The impetus for action started from the community and hapū ongoing conflict with commercial fishing activities.  Since the late 1990s, community, hapū and multiple agencies have worked together to address this conflict and the ongoing decline of the natural world of the Kaipara.

 Socially and economically, the Kaipara predominantly supports pastoral farming, agriculture and fisheries.  It is governed by six government departments: Kaipara District Council, Whangarei District Council, Auckland Council, Northland Regional Council, Department of Conservation, and Ministry of Fisheries.  All agencies apply a plethora of various statutory regulations to manage the Kaipara however, it is applied at different management scales using different management philosophies.  This current management approach has contributed to the continuing decline in the health mauri of the Kaipara Harbour.

The IKHMG was established by Ngāti Whātua in 2005 and is led by the Te Uri o Hau Settlement Trust through its Kaitiaki Unit the Environs Holdings Trust and by Ngāti Whātua Ngā Rima o Kaipara.

Guiding Principles:

The work and relationship of the IKHMG is guided by a set of four principles.  They are:

  • Kaitiakitanga
  • Integrated Ecosystem-Based Management
  • Manaakitanga respect
  • Co-management

Our approach is shaped and grounded with Ngāti Whātua ki Kaipara hapū tikanga and values.  The IKHMG approach values and incorporates Mātauranga Māori (Māori knowledge) and Western knowledge paradigms.  The concept of whakapapa (genealogy/origins) is at the core component of our thinking and our workplans.  A Whakapapa approach ensures that we are guided by the wisdom of our Tupuna (ancestors), and are required, as Kaitiaki of the present, to leave our mokopuna (grandchildren) with a healthy and improved environment to inherit.  The IKHMG embraces this approach and its values of long term visions, sustainability and intergenerational equity.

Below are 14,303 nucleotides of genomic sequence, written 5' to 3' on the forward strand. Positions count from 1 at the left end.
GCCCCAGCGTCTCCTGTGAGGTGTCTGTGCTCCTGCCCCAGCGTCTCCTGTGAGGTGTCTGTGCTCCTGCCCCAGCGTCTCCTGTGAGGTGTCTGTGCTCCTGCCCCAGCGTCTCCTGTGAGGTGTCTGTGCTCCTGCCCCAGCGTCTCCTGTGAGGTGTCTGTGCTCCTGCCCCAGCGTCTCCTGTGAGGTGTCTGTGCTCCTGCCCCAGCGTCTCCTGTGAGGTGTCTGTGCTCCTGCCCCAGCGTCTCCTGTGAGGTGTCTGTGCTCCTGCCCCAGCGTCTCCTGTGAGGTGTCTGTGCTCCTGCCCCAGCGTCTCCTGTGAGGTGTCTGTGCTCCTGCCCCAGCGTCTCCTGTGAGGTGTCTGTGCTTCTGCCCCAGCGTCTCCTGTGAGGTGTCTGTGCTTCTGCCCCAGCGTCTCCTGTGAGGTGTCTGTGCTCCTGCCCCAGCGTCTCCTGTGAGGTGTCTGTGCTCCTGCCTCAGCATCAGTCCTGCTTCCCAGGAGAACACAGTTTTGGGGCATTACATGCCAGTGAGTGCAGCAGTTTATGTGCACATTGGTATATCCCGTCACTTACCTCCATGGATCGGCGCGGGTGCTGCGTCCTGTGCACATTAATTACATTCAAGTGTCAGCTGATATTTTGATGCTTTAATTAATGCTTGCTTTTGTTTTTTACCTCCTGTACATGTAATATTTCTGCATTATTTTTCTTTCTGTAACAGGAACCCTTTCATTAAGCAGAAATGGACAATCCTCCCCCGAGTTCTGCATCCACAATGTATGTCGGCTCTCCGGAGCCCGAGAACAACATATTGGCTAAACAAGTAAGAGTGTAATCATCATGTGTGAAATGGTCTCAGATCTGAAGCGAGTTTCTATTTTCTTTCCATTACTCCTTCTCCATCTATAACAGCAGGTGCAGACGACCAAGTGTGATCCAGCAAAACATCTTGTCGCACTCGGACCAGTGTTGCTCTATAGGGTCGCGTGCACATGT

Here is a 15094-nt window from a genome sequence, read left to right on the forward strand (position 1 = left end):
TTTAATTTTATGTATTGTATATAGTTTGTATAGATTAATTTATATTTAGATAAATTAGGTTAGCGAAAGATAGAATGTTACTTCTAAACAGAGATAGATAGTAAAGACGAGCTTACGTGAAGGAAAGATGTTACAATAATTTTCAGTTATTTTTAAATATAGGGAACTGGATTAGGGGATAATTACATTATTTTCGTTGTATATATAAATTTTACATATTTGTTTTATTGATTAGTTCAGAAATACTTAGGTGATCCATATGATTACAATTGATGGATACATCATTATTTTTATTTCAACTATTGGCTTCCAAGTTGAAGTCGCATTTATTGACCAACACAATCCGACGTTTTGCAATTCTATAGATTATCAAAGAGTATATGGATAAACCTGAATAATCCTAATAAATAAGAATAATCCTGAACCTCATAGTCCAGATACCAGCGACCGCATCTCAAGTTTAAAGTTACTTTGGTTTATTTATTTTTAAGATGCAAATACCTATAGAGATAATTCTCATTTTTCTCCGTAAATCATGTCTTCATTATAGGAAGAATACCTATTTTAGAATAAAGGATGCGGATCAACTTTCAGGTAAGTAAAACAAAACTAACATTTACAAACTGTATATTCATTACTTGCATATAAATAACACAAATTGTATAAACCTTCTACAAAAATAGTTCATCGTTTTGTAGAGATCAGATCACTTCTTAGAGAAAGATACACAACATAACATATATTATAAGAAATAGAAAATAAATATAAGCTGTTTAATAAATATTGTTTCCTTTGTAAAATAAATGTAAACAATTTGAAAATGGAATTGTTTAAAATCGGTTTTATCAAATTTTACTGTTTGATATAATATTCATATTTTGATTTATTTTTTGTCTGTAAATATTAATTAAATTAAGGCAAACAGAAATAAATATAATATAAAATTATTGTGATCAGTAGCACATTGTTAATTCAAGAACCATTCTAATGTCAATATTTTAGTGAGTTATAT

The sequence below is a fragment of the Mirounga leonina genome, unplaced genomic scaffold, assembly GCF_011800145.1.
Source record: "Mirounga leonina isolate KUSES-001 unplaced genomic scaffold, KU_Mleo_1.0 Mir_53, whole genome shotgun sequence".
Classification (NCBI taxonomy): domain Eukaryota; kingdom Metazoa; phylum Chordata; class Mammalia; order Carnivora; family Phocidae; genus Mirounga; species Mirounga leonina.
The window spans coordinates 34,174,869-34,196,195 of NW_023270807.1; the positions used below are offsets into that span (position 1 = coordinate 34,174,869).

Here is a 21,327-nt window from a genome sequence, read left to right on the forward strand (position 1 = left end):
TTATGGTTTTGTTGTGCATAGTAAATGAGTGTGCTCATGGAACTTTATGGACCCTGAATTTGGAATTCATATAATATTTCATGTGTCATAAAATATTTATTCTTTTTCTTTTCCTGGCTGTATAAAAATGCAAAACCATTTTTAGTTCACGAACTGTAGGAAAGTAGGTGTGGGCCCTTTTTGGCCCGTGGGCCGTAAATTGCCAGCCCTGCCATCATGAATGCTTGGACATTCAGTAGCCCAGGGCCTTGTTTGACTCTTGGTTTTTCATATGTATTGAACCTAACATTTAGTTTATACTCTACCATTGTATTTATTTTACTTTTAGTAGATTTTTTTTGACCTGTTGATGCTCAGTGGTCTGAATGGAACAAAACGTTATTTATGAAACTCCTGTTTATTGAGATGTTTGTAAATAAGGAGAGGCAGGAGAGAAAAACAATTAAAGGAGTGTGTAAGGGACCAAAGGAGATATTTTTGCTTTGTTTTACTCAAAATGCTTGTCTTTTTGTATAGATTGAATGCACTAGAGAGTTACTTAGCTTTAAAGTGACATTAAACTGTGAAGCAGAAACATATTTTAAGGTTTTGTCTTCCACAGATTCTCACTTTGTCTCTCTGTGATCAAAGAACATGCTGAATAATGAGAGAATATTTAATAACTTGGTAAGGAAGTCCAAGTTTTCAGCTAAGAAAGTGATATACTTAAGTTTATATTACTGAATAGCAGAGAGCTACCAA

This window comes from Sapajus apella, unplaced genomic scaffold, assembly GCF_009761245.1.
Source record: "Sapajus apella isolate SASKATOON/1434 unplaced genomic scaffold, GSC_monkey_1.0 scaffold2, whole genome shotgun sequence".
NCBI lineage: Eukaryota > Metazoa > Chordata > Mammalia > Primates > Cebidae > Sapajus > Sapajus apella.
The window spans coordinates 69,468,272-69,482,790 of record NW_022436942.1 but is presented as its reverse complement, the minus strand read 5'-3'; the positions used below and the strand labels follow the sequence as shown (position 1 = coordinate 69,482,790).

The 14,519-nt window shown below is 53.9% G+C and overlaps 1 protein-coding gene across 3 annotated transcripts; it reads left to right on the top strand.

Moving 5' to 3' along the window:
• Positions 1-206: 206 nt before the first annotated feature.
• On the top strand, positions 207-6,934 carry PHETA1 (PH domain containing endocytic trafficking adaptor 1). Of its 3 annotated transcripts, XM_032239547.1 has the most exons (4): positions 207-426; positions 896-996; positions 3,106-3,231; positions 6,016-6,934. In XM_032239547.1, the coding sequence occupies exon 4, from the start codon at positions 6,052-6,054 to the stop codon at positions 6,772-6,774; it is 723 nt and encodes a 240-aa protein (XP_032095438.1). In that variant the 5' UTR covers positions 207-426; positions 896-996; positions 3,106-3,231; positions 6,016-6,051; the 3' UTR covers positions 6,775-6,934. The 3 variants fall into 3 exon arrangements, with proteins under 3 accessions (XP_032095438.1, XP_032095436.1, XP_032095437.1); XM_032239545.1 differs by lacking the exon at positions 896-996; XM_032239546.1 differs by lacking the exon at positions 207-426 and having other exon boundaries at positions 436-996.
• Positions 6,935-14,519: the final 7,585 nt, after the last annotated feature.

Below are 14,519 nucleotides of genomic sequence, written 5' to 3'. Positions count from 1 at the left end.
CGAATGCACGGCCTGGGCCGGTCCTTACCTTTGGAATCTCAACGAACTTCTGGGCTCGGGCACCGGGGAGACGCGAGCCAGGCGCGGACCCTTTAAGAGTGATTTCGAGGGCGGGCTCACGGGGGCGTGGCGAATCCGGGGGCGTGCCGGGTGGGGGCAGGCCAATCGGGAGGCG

Role & Key Functions:

We work in a collaborative, multi-stakeholder and partnership environment for the purposes of achieving a common vision.  We bring expertise from across multiple agencies, sectors, hapu and community groups to advance the vision.

Our key functions and responsibilities broadly lie across four areas:

  • Knowledge & Information
  • Partnership
  • Regulation & Policy
  • Facilitation
  • Kaitiakitanga / Guardianship

We form partnerships, commission information and knowledge gathering and influence regulation and policy.  We also facilitate opportunities or act as a ‘broker’ to engage multiple stakeholders to work towards the common vision. 

The IKHMG does not direct the executive roles of its constituent parties nor the conduct of their respective functions duties and powers. Rather the IKHMG has been formed in support of the kaitiakitanga exercised by Ngati Whatua, and in recognition of the opportunities that it presents to promote integrated and co-ordinated management of the Harbour.  We work together for the health of the Kaipara Harbour.

We add value by promoting integrated management so that ‘one’ Kaipara is managed is (w)holistically as possible in decision-making for resource consents, planning, policy, research and monitoring.

We must be disciplined in our role

To formalise the IKHMG a Terms of Reference (TOR) was written and adopted in 2009.  The TOR formalises in good faith, the commitment of the parties to the TOR. The TOR is not intended to create legally binding rights or obligations or to fetter the exercise of any statutory responsibilities or duties of the respective parties. The IKHMG will report back to parties governance levels as necessary and appropriate and to the wider stakeholder group and participants.